The story picks up with Rowan reinventing himself from Scythe to justice maker, he is taking the bad out of the Scythes. Expunging the bad and keeping the good. This is of course totally outside the rules and he is in hiding. Citra is now a fully fledged Scythe and is working alongside Marie, her humane approach to killing is not efficient and she is under pressure to work faster. She gives people time to prepare for death and there is an argument that she should be working more efficiently. Back from the dead is Goddard, evil as ever, he wants control of all the Scythes and sets about making that happen. Citra is a threat to him, so he is out to get her.

This story is full of great twists and turns, unexpected characters from the past and with an ending which sets you up nicely for the next one. I don’t know anybody who hasn’t loved these books and I think this is an author who is so reliable that you can trust him to take you on an exciting and thrilling ride. That is certainly the case with this book. As we powered towards the end, the tension was full on!

My boys are fighting to get their hands on this and I’m going to need lots of copies. A very good read.

The Weight of a Thousand Feathers by Brian Conaghan

feathersOh this is such a charged book. So many things to think about and process. Bobby Seed is a 17 year old boy dealing with far too much. There is his mum, dying of MS, his handful of a younger brother Dan who doesn’t really understand what is happening to their mum and Bel, friendzoned when she doesn’t want to be and helping Bobby shoulder responsibility out of the goodness of her heart. All this responsibility is wearing for Bobby, a mum who can’t look after either him or his brother and all the drama of daily teenage life, it is boring, it is relentless, it sucks and it is only going to get worse as his mum gets worse.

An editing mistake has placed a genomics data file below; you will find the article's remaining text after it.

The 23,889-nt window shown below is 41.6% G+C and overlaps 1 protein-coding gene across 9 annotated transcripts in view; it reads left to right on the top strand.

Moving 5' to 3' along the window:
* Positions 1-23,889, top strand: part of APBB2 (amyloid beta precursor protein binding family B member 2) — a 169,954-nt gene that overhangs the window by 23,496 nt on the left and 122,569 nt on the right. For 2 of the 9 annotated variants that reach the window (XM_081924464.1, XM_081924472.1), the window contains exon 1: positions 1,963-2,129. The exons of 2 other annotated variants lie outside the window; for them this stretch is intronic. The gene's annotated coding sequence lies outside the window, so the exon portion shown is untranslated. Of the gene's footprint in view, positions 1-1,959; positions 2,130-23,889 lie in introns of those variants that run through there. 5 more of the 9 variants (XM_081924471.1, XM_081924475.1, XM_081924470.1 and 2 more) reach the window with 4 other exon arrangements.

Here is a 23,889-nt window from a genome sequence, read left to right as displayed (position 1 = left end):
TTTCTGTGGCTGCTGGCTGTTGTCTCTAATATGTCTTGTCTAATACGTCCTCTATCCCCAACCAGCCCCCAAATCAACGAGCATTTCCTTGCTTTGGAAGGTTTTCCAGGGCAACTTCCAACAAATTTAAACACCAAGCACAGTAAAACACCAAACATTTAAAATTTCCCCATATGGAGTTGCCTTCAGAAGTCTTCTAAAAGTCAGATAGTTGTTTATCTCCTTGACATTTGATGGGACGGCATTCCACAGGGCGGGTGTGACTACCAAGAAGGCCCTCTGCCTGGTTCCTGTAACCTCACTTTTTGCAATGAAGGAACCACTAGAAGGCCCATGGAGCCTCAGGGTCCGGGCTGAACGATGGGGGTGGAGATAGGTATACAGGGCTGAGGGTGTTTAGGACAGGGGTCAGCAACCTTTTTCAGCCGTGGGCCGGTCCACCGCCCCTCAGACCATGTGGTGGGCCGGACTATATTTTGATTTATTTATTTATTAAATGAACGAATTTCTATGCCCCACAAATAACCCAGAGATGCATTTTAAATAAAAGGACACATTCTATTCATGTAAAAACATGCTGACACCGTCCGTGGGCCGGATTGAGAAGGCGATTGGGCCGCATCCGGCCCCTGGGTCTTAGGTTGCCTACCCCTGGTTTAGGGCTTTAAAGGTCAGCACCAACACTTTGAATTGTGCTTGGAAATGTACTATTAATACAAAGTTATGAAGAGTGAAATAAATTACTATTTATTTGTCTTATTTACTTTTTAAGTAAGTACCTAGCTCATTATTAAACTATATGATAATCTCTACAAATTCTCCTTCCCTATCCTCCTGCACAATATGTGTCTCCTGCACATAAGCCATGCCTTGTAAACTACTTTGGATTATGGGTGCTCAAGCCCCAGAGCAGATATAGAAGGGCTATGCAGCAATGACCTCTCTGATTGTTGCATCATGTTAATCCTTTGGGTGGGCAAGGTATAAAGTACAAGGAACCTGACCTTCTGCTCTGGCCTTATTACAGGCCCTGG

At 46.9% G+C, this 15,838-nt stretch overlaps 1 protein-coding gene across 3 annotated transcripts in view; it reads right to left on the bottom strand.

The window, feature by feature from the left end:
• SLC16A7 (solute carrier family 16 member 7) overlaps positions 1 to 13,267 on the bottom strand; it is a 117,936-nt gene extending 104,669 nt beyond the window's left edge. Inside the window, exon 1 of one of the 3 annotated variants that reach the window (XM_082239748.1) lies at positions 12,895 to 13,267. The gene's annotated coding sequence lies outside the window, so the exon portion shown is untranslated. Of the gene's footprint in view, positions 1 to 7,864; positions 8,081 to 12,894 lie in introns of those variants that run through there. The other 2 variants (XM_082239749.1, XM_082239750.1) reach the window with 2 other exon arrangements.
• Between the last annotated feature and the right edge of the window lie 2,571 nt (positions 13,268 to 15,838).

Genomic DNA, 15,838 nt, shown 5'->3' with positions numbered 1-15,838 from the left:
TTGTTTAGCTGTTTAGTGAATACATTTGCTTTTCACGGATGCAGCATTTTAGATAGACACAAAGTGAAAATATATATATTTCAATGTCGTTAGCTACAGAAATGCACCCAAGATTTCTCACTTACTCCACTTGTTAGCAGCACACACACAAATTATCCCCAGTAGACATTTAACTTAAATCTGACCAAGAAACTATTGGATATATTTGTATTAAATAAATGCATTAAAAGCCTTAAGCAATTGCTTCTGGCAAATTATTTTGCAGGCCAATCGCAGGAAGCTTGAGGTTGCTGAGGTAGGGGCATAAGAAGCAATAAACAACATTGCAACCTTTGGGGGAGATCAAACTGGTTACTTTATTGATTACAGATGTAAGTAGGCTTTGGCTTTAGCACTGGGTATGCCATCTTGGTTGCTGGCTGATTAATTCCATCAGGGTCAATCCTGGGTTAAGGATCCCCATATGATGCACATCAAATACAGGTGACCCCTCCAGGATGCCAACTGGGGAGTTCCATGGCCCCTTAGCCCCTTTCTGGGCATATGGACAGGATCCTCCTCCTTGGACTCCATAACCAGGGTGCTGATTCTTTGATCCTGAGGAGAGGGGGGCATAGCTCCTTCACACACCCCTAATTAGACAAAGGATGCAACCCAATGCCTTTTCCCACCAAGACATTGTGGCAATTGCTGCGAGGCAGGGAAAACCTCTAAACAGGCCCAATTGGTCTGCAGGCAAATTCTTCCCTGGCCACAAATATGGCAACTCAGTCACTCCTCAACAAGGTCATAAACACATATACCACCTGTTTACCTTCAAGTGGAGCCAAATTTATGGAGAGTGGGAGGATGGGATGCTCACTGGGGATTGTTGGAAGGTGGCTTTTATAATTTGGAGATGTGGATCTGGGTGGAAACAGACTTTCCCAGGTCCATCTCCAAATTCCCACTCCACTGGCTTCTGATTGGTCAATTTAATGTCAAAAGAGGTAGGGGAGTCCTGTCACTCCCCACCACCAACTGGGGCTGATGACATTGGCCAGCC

Then Bobby is encouraged to go to a group for those caring for an ill parent and whammo, there he meets Lou, exotic, sexy as all get out and equipped with a vintage Vespa. And Lou likes Bobby, starts hanging with him and because they have shared experience and plenty in common it seems they might have something more than friendship looming. But, Lou is tricky, he tells stories, is he to be trusted? As things move along, mum getting worse, Dan being Dan, Bel always there and Bobby’s guilt getting larger and larger, it all gets so incredibly complicated. Lou is possibly more than he seems. A crisis point is reached when mum asks Bobby to help her die.

This is a slow, thoughtful novel. It is full of Bobby’s angst at the terrible situation he finds himself in. This huge responsibility, weighted with love for Dan and his mum, his grief and his heartache. Interwoven are his thoughts on his emerging sexuality and confusion at the way Lou treats him and all the weirdness surrounding the way Lou acts. I loved the character of Bel, so kind, tolerant and so willing to help so that she doesn’t have to deal with her own terrible homelife.

This would be a wonderful novel for students to study, so full of moral complexity and full of heart. You root for Bobby, you want him and Dan to be ok. This novel is one which will make you think and feel. I’ll definitely be buying it for our library.